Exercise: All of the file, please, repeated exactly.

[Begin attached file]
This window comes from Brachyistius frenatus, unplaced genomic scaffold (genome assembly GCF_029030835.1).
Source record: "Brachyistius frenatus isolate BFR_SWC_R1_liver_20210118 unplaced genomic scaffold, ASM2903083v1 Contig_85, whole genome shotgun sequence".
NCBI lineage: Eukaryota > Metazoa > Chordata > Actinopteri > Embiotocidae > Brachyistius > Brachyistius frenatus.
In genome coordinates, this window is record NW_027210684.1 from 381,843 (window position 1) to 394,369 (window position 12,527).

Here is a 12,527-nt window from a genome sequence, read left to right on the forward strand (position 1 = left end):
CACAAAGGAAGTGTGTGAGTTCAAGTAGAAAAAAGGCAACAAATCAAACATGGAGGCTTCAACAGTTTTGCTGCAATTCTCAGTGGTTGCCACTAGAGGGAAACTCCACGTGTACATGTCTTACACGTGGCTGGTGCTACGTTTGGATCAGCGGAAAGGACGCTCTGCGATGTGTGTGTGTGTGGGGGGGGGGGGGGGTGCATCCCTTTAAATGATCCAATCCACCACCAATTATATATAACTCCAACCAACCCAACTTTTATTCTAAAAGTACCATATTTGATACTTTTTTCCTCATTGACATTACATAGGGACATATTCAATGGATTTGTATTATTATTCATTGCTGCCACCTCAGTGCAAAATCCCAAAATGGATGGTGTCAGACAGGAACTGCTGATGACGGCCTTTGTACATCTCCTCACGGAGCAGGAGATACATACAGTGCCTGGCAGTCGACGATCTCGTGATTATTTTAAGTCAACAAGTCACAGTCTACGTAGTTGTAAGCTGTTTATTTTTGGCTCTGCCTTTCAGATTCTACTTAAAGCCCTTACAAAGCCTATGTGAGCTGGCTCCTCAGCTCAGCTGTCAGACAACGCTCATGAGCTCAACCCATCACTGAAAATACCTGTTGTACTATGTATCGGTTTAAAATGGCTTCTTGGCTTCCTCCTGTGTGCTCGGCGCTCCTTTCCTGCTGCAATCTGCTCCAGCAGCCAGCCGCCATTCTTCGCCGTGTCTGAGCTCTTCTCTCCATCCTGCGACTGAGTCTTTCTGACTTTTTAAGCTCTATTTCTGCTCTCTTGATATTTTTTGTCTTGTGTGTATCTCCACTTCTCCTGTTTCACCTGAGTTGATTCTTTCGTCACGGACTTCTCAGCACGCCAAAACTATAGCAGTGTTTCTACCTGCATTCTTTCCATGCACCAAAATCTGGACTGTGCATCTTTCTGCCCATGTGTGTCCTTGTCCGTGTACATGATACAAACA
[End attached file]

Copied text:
This window comes from Brachyistius frenatus, unplaced genomic scaffold (genome assembly GCF_029030835.1).
Source record: "Brachyistius frenatus isolate BFR_SWC_R1_liver_20210118 unplaced genomic scaffold, ASM2903083v1 Contig_85, whole genome shotgun sequence".
NCBI lineage: Eukaryota > Metazoa > Chordata > Actinopteri > Embiotocidae > Brachyistius > Brachyistius frenatus.
In genome coordinates, this window is record NW_027210684.1 from 381,843 (window position 1) to 394,369 (window position 12,527).

Here is a 12,527-nt window from a genome sequence, read left to right on the forward strand (position 1 = left end):
CACAAAGGAAGTGTGTGAGTTCAAGTAGAAAAAAGGCAACAAATCAAACATGGAGGCTTCAACAGTTTTGCTGCAATTCTCAGTGGTTGCCACTAGAGGGAAACTCCACGTGTACATGTCTTACACGTGGCTGGTGCTACGTTTGGATCAGCGGAAAGGACGCTCTGCGATGTGTGTGTGTGTGGGGGGGGGGGGGGGTGCATCCCTTTAAATGATCCAATCCACCACCAATTATATATAACTCCAACCAACCCAACTTTTATTCTAAAAGTACCATATTTGATACTTTTTTCCTCATTGACATTACATAGGGACATATTCAATGGATTTGTATTATTATTCATTGCTGCCACCTCAGTGCAAAATCCCAAAATGGATGGTGTCAGACAGGAACTGCTGATGACGGCCTTTGTACATCTCCTCACGGAGCAGGAGATACATACAGTGCCTGGCAGTCGACGATCTCGTGATTATTTTAAGTCAACAAGTCACAGTCTACGTAGTTGTAAGCTGTTTATTTTTGGCTCTGCCTTTCAGATTCTACTTAAAGCCCTTACAAAGCCTATGTGAGCTGGCTCCTCAGCTCAGCTGTCAGACAACGCTCATGAGCTCAACCCATCACTGAAAATACCTGTTGTACTATGTATCGGTTTAAAATGGCTTCTTGGCTTCCTCCTGTGTGCTCGGCGCTCCTTTCCTGCTGCAATCTGCTCCAGCAGCCAGCCGCCATTCTTCGCCGTGTCTGAGCTCTTCTCTCCATCCTGCGACTGAGTCTTTCTGACTTTTTAAGCTCTATTTCTGCTCTCTTGATATTTTTTGTCTTGTGTGTATCTCCACTTCTCCTGTTTCACCTGAGTTGATTCTTTCGTCACGGACTTCTCAGCACGCCAAAACTATAGCAGTGTTTCTACCTGCATTCTTTCCATGCACCAAAATCTGGACTGTGCATCTTTCTGCCCATGTGTGTCCTTGTCCGTGTACATGATACAAACA